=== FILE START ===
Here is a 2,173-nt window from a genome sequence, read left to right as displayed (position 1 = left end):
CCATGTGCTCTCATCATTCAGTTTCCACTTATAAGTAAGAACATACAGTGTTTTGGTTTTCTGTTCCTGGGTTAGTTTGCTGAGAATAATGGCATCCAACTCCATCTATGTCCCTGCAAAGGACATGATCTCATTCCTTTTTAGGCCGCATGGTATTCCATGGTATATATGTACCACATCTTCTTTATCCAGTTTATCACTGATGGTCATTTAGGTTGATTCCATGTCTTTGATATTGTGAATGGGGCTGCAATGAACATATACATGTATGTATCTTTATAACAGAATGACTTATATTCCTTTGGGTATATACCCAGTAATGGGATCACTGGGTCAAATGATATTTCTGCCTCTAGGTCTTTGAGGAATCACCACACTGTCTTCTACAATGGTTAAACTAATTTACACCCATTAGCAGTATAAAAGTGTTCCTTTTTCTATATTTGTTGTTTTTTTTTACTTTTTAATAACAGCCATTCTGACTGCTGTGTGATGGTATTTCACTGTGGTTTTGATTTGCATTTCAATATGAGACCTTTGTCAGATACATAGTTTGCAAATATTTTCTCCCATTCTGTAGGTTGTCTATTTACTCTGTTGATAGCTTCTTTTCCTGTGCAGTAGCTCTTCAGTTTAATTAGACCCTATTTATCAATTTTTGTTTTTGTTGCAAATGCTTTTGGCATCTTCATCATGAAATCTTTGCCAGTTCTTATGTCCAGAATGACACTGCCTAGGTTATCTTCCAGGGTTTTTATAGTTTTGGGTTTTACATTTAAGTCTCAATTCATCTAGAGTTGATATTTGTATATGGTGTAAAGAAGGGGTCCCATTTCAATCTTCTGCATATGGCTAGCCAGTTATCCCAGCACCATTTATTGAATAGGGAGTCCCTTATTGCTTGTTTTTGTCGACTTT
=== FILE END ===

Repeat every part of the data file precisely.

Here is a 2,173-nt window from a genome sequence, read left to right as displayed (position 1 = left end):
CCATGTGCTCTCATCATTCAGTTTCCACTTATAAGTAAGAACATACAGTGTTTTGGTTTTCTGTTCCTGGGTTAGTTTGCTGAGAATAATGGCATCCAACTCCATCTATGTCCCTGCAAAGGACATGATCTCATTCCTTTTTAGGCCGCATGGTATTCCATGGTATATATGTACCACATCTTCTTTATCCAGTTTATCACTGATGGTCATTTAGGTTGATTCCATGTCTTTGATATTGTGAATGGGGCTGCAATGAACATATACATGTATGTATCTTTATAACAGAATGACTTATATTCCTTTGGGTATATACCCAGTAATGGGATCACTGGGTCAAATGATATTTCTGCCTCTAGGTCTTTGAGGAATCACCACACTGTCTTCTACAATGGTTAAACTAATTTACACCCATTAGCAGTATAAAAGTGTTCCTTTTTCTATATTTGTTGTTTTTTTTTACTTTTTAATAACAGCCATTCTGACTGCTGTGTGATGGTATTTCACTGTGGTTTTGATTTGCATTTCAATATGAGACCTTTGTCAGATACATAGTTTGCAAATATTTTCTCCCATTCTGTAGGTTGTCTATTTACTCTGTTGATAGCTTCTTTTCCTGTGCAGTAGCTCTTCAGTTTAATTAGACCCTATTTATCAATTTTTGTTTTTGTTGCAAATGCTTTTGGCATCTTCATCATGAAATCTTTGCCAGTTCTTATGTCCAGAATGACACTGCCTAGGTTATCTTCCAGGGTTTTTATAGTTTTGGGTTTTACATTTAAGTCTCAATTCATCTAGAGTTGATATTTGTATATGGTGTAAAGAAGGGGTCCCATTTCAATCTTCTGCATATGGCTAGCCAGTTATCCCAGCACCATTTATTGAATAGGGAGTCCCTTATTGCTTGTTTTTGTCGACTTT